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We might never know exactly how hot Mike Yeo's coaching seat was last week when the Wild lost for the sixth consecutive time, but we can at least be comfortable with the term beat writer Michael Russo used to describe the coach: under the gun.
A decent-to-good start to the year had given way to a 5-12-1 stretch as the Wild fell from decent playoff seed to hanging on by a thread to on the outside looking in.
Yeo had stopped talking to players in the locker room during games, a sign that even he was out of answers.
One of his top forwards, Zach Parise was out. Josh Harding was facing a period of uncertainty that turned into a stint on the ... and nobody knew yet that Mikko Koivu, Jared Spurgeon and Niklas Backstrom were also going to miss time in the next three games.
As such, if we were all ready to bury Yeo a week ago, we probably need to give him at least a little praise as the Wild takes an improbable three-game winning streak into a huge game with Phoenix tonight (the teams are tied for the final playoff spot with 51 points, though Phoenix has played three fewer games).
The Wild's three victories since the start of 2014 aren't exactly works of art. The win over Buffalo that started it was solid, but the Sabres are awful. The Wild was outshot 30-11 in a 5-3 win over the Capitals, somehow making those shots count. And No. 3 goalie Darcy Kuemper stole the shootout win at Los Angeles.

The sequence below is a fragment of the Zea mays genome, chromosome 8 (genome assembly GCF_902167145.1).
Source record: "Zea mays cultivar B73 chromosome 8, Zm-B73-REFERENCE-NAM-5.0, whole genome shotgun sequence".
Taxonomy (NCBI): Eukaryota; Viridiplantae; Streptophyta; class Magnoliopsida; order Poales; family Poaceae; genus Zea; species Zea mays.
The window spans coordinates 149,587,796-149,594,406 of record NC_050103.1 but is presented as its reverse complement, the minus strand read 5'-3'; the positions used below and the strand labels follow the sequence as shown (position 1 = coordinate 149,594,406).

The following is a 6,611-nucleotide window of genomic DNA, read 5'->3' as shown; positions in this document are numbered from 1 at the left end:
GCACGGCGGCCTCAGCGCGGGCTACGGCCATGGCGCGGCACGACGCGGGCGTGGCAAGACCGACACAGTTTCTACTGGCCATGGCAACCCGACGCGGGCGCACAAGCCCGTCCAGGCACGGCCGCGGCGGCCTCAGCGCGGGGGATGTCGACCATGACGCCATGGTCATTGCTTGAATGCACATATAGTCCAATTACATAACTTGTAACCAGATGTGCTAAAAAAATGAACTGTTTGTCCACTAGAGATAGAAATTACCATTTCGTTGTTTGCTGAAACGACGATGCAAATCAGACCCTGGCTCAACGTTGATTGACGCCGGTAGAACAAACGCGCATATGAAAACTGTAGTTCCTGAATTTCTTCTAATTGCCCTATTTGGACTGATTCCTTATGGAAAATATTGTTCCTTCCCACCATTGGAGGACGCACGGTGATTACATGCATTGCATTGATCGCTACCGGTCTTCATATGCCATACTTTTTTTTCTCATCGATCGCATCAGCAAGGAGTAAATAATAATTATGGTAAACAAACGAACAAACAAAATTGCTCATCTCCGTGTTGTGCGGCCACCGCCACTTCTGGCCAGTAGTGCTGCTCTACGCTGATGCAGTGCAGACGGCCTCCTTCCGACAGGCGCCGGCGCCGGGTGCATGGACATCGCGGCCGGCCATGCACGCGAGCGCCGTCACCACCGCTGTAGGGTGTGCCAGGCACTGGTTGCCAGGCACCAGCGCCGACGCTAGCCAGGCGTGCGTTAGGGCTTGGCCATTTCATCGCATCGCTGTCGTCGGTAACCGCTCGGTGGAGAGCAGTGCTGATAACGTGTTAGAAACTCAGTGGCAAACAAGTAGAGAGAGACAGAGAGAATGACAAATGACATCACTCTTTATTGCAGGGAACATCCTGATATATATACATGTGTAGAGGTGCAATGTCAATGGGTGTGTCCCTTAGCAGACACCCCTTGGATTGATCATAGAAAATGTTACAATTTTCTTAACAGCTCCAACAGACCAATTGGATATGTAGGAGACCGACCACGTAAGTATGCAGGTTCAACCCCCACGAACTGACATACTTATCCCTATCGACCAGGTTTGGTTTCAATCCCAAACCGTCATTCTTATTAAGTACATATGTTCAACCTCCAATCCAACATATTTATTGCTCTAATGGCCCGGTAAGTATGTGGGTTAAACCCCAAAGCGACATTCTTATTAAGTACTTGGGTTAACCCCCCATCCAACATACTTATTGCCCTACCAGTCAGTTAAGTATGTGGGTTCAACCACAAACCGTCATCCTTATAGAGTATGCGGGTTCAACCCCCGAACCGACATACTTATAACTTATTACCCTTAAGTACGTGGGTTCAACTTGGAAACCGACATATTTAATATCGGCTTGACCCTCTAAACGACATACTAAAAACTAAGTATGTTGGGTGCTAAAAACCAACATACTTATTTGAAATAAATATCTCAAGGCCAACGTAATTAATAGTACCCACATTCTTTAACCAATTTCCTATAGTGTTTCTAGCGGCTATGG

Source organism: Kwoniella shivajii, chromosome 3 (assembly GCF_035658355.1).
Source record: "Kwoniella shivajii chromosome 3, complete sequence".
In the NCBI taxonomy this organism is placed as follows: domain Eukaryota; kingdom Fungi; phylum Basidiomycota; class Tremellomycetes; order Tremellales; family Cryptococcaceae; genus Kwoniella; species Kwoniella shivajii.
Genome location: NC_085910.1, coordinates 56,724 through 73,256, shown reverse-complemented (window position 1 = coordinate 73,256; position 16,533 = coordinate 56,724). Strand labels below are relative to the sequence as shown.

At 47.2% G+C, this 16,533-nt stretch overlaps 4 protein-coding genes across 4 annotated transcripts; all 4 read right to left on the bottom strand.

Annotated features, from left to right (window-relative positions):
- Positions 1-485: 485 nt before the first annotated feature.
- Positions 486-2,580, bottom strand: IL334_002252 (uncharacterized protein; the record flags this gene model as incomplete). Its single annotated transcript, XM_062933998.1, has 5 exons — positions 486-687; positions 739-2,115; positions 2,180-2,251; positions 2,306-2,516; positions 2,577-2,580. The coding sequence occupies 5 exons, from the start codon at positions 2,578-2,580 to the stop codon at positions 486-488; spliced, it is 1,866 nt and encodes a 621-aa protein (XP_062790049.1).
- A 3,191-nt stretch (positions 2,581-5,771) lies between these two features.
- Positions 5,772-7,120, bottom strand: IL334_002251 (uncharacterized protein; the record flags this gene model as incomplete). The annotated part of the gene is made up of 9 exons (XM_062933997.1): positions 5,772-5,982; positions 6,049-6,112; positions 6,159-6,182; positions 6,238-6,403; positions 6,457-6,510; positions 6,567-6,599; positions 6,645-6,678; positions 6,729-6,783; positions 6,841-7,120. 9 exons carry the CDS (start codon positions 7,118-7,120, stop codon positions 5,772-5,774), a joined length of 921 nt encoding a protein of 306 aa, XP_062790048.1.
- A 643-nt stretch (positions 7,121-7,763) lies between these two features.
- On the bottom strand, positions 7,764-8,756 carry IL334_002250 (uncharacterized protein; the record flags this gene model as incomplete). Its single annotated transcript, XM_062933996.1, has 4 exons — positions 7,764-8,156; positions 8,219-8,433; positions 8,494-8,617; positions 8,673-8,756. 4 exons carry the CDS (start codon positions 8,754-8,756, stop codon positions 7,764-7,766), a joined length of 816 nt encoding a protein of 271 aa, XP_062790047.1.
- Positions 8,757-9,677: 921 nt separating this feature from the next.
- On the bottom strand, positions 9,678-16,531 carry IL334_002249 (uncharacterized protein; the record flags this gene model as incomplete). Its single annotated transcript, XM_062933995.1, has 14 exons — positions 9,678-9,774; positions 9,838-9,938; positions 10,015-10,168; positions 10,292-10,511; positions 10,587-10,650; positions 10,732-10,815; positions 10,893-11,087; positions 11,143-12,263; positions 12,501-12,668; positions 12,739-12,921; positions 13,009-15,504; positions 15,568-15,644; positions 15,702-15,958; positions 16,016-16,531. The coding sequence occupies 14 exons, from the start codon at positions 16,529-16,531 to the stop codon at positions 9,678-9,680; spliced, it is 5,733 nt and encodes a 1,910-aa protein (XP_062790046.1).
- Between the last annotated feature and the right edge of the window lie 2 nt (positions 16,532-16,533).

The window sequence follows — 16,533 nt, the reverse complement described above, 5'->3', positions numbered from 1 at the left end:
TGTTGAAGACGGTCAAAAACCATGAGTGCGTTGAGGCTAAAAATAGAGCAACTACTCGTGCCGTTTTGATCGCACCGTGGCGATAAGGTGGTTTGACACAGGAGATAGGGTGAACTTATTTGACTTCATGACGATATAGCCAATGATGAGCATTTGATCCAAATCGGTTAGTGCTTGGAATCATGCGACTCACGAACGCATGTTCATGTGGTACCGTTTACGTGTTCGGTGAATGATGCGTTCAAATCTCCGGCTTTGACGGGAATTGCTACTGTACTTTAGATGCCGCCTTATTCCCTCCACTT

But they are three wins nonetheless, at far less than full strength, at a time when everything could have fallen apart. Make it four tonight in Phoenix and the praise for Yeo will have to grow.
We entered 2013 thinking the Twins couldn't be any worse. Well, they weren't worse. But they weren't better. They were exactly the same at 66-96.
The Wild and Vikings started their 2013 seasons coming off of playoff berths. The Wolves had loads of optimism. Now the Vikings have fired a coach, the Wild might not be far behind and the Wolves are ... well ... the Wolves.
Gophers football? A genuine feel-good story, albeit one with an unhappy ending. Gophers men's basketball? Anticipation is building, but we know nothing until Big Ten play starts Thursday.
But with 2014 upon us, all we can feel at this moment is optimism. It is the only note to strike when a new year begins. None of our four major men's pro sports team has even PLAYED in a World Series, Super Bowl or NBA/NHL final since the Twins won it all in 1991. That's a generation ago.